If you’ve connected a GNSS receiver and an IMU, and are combining the data, then the result is what we would call loosely coupled data. It’s certainly good enough if you have strong GNSS signal, but – as we’ve already covered – once you lose satellites, your GNSS is unable to provide you with position data. Tightly coupling the data allows you to salvage some of that satellite data when you experience a partial drop in satellite coverage, and can help you regain accurate GNSS position faster when your INS can see satellites again.
Tightly coupling GNSS and IMU data essentially means going a level deeper into your GNSS data. The outputs you normally get from a GNSS receiver are the result of some processing done by the GNSS receiver itself; it’s taken data from all the satellites it can see and combined it to arrive at position and heading solutions which it passes to you as the output. In a tightly-coupled system, instead of relying on the output from the receiver, you take the raw data that the receiver uses and feed that into your navigation engine instead. This allows your engine to use IMU data to evaluate each individual satellite signal, disregarding the inaccurate ones and using the accurate ones to help limit IMU drift.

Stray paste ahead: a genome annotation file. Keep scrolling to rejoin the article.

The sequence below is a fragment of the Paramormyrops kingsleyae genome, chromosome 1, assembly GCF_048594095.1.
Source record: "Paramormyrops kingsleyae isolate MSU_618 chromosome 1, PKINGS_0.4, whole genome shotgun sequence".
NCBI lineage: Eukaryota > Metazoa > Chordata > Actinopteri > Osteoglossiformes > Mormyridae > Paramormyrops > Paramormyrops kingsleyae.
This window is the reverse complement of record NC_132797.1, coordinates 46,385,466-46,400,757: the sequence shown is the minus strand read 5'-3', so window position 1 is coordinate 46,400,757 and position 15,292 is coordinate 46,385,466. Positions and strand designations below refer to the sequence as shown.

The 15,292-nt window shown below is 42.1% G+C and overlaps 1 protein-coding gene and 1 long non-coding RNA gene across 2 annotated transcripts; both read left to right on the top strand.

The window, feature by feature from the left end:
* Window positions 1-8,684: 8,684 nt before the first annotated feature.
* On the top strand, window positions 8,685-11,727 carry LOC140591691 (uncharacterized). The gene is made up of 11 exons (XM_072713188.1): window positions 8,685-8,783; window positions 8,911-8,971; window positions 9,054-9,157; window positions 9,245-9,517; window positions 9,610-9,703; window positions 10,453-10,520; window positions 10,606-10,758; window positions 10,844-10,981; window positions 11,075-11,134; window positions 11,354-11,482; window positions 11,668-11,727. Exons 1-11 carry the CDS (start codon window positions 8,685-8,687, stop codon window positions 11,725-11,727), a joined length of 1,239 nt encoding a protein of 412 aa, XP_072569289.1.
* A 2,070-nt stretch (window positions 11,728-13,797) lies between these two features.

Tightly coupling your IMU and GNSS data has additional benefits, if you’re using an OxTS INS. We’ve engineered our devices so that, when GNSS signal is reacquired after losing it, the IMU data helps the INS regain RTK lock (essentially highly accurate GNSS) in a few seconds, instead of up to 30 seconds. This is great for autonomous vehicles because it means that they can correct any navigational issues much faster once they regain GNSS signal, reducing the risk of anything untoward happening.
Use as many methods as you can
You can combine all the methods above to keep your vehicle’s position accurate when you experience a drop in GNSS coverage – the more, the merrier, as they say. It’s also important to note that, depending on the setup of your vehicle, you may be able to access data via the CAN bus (for instance if your vehicle has its own wheelspeed sensor) that you can use, instead of buying new sensors.
The trick, however, is making sure it’s all configured correctly. For instance, to constrain your IMU effectively you’ll need to know the dimensions of the vehicle. Integrating additional sensors requires you to know the reference frame the sensor data is being provided in, and the units, so you can properly transform the data to make it match you IMU data (otherwise sideways movement might be interpreted as forwards, upwards, downwards, and so on). If you want to use data from sensors such as LiDAR, then it gets even more complex as the outputs from the sensors need to be processed to actually provide useful information for your navigation engine.
Hopefully this article has helped you plan out methods of dealing with drops in GNSS coverages. If you find you still have questions, however, then we’d love to help – just get in touch with us at firstname.lastname@example.org and we’ll do our best to help.